The London Volleyball Club Fire Heat under-15 team, with seven Oxford athletes, will compete in Volleyball Canada eastern nationals this weekend
The London Fire Heat, which has seven players from Oxford County, will play at Volleyball Canada under-15 Eastern Nationals in Waterloo. The Fire Heat won Division 1 Tier 2 Ontario Volleyball Association provincials earlier in April. Team: Liam Fitzhenry, Dezi Schneller, Braeden Sears, Colin Hutchison, Nate Running, Carter German, Ethan Vlemmix, DJ Chistie, Nick Ceman, Sean Donker, Ethan Laporte and Nik Kovacevic. Assistant coach Robbie Zalewski and head coach- Randy Sears. Submitted photo
When a new team is formed, there’s inevitably time and growing pains before chemistry is properly built, the ability to understand one another’s skills and create the right cohesion to succeed.
For the London Volleyball Club Fire Heat under-15 boys’ volleyball team - comprised of seven Oxford County players and five from London - it took about six months until they began to find the right amount of court success.
Following a tournament in Indianapolis before Ontario Volleyball Association provincials, the Fire Heat came together. Though losing in the quarter-finals of the gold division, they only lost to the eventual gold and silver medal winning teams in the always tough American competition.
“I think the turning point was when we went to Indianapolis. They got to bond and I felt it changed there,” head coach Randy Sears said in a phone interview. “They became very comfortable and the chemistry really developed there… It was there best volleyball they played to that point all year.”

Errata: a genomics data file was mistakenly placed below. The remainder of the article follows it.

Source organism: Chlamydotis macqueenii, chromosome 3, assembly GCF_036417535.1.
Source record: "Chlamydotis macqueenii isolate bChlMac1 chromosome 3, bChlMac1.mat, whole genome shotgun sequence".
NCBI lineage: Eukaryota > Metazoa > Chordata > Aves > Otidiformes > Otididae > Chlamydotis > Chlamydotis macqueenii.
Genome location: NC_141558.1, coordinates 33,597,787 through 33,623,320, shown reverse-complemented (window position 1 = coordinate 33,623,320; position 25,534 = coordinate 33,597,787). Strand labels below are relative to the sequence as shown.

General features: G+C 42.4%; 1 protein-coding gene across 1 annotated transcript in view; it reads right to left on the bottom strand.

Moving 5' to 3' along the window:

The team, who practice twice a week at Ingersoll District Collegiate Institute, went into provincials as the eighth ranked team in Division 1, but after some first and second day struggles found themselves in the Tier 2 ranks. They went 1-2 in the round robin and 2-1 in the power pool, narrowly missing staying in Tier 1. On the final day, they beat the Storm Voltage 2-0 (25-16, 25-18) in the quarter-finals and continued with a 2-1 (22-25, 25-23, 11-15) win against the Ottawa Maverick Calvary before eventually beating ACTS Elites in the finals 2-1 (25-19, 21-25, 15-11).
“It wasn’t our goal, but we’re satisfied with it,” Sears said of provincials. “We lost some games at keys time that dropped us to Tier 2 and they bounced back Sunday to win every match and win gold.”
The Fire Heat appeared in three under-15 tournaments this past season as well as two at the under-16 level and advanced to the Tier 2 quarter-finals in the under-16 provincials.
“We played really well and competed very well against the stronger 16U teams. We went three (sets) with a lot of those teams. I was really happy with that. We’re on paper one of the top eight teams in Ontario,” Sears said. “Sometimes we don’t play with the intensity other teams play to stem the roller coaster ride volleyball can be. You want to steady the ship a bit to avoid the ups and downs. They’re getting better, so it’ll come.”
Throughout the season, Sears said what stood out was the team’s intelligence and continuing to develop and improve in one of the most vital aspects of the sport.
“I think everyone improved with their skill and particularly their volleyball IQ. With volleyball, there’s a particular skill level all the players have but the IQ component to understanding the game and what to do at certain points that as you get older into 18U it develops more and more,” he said. “It’s a hard thing to develop and I was impressed with how they grew… That was the biggest piece was how they grew in that aspect.”
As they head into nationals this weekend in Waterloo, it’ll be the second time for the players, with the Oxford ones having placed fourth last season in under-14 as the Oxford Crush.
After a rocky provincials, but recent strong showings in Indianapolis and under-16 provincials, the advice is simple for their final tournament of the year.
“After the 15U provincials, my advice is relax and have fun. They were a bit nervous and uptight and felt like they had to prove something, which is fine, but it hurt us the first two days. They were tight, nervous and didn’t play their game,” Sears said. “Against the good teams, you’ll get in trouble. It’s really just having fun and the game will take care of itself if you do that.”